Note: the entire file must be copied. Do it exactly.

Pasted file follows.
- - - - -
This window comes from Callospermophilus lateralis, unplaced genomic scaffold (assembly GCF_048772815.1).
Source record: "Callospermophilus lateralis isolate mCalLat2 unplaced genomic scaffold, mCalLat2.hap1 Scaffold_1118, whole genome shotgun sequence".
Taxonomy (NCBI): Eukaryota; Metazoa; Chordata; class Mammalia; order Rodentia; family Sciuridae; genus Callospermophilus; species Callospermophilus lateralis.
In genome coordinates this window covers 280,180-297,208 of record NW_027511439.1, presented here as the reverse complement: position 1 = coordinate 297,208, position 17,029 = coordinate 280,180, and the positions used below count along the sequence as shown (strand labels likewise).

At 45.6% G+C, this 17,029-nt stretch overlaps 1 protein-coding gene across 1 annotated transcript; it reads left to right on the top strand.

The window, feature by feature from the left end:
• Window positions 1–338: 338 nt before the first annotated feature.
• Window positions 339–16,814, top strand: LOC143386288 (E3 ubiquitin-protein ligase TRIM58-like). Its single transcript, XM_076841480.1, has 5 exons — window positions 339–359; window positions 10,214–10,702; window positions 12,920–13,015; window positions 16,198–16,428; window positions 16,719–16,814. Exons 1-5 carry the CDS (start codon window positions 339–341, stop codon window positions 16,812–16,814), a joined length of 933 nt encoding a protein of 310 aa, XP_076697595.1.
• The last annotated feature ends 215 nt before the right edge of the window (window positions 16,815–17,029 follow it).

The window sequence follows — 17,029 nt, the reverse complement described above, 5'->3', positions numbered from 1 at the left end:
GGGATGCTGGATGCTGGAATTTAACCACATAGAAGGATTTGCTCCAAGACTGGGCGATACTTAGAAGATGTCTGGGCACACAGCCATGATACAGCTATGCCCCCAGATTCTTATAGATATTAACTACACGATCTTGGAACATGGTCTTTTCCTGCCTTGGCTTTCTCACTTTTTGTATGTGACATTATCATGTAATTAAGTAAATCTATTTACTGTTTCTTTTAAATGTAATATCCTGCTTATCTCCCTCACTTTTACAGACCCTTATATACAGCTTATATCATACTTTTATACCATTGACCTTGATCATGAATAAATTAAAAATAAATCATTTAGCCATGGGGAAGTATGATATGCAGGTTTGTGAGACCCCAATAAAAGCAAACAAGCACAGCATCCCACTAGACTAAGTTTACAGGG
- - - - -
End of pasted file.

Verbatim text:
This window comes from Callospermophilus lateralis, unplaced genomic scaffold (assembly GCF_048772815.1).
Source record: "Callospermophilus lateralis isolate mCalLat2 unplaced genomic scaffold, mCalLat2.hap1 Scaffold_1118, whole genome shotgun sequence".
Taxonomy (NCBI): Eukaryota; Metazoa; Chordata; class Mammalia; order Rodentia; family Sciuridae; genus Callospermophilus; species Callospermophilus lateralis.
In genome coordinates this window covers 280,180-297,208 of record NW_027511439.1, presented here as the reverse complement: position 1 = coordinate 297,208, position 17,029 = coordinate 280,180, and the positions used below count along the sequence as shown (strand labels likewise).

At 45.6% G+C, this 17,029-nt stretch overlaps 1 protein-coding gene across 1 annotated transcript; it reads left to right on the top strand.

The window, feature by feature from the left end:
• Window positions 1–338: 338 nt before the first annotated feature.
• Window positions 339–16,814, top strand: LOC143386288 (E3 ubiquitin-protein ligase TRIM58-like). Its single transcript, XM_076841480.1, has 5 exons — window positions 339–359; window positions 10,214–10,702; window positions 12,920–13,015; window positions 16,198–16,428; window positions 16,719–16,814. Exons 1-5 carry the CDS (start codon window positions 339–341, stop codon window positions 16,812–16,814), a joined length of 933 nt encoding a protein of 310 aa, XP_076697595.1.
• The last annotated feature ends 215 nt before the right edge of the window (window positions 16,815–17,029 follow it).

The window sequence follows — 17,029 nt, the reverse complement described above, 5'->3', positions numbered from 1 at the left end:
GGGATGCTGGATGCTGGAATTTAACCACATAGAAGGATTTGCTCCAAGACTGGGCGATACTTAGAAGATGTCTGGGCACACAGCCATGATACAGCTATGCCCCCAGATTCTTATAGATATTAACTACACGATCTTGGAACATGGTCTTTTCCTGCCTTGGCTTTCTCACTTTTTGTATGTGACATTATCATGTAATTAAGTAAATCTATTTACTGTTTCTTTTAAATGTAATATCCTGCTTATCTCCCTCACTTTTACAGACCCTTATATACAGCTTATATCATACTTTTATACCATTGACCTTGATCATGAATAAATTAAAAATAAATCATTTAGCCATGGGGAAGTATGATATGCAGGTTTGTGAGACCCCAATAAAAGCAAACAAGCACAGCATCCCACTAGACTAAGTTTACAGGG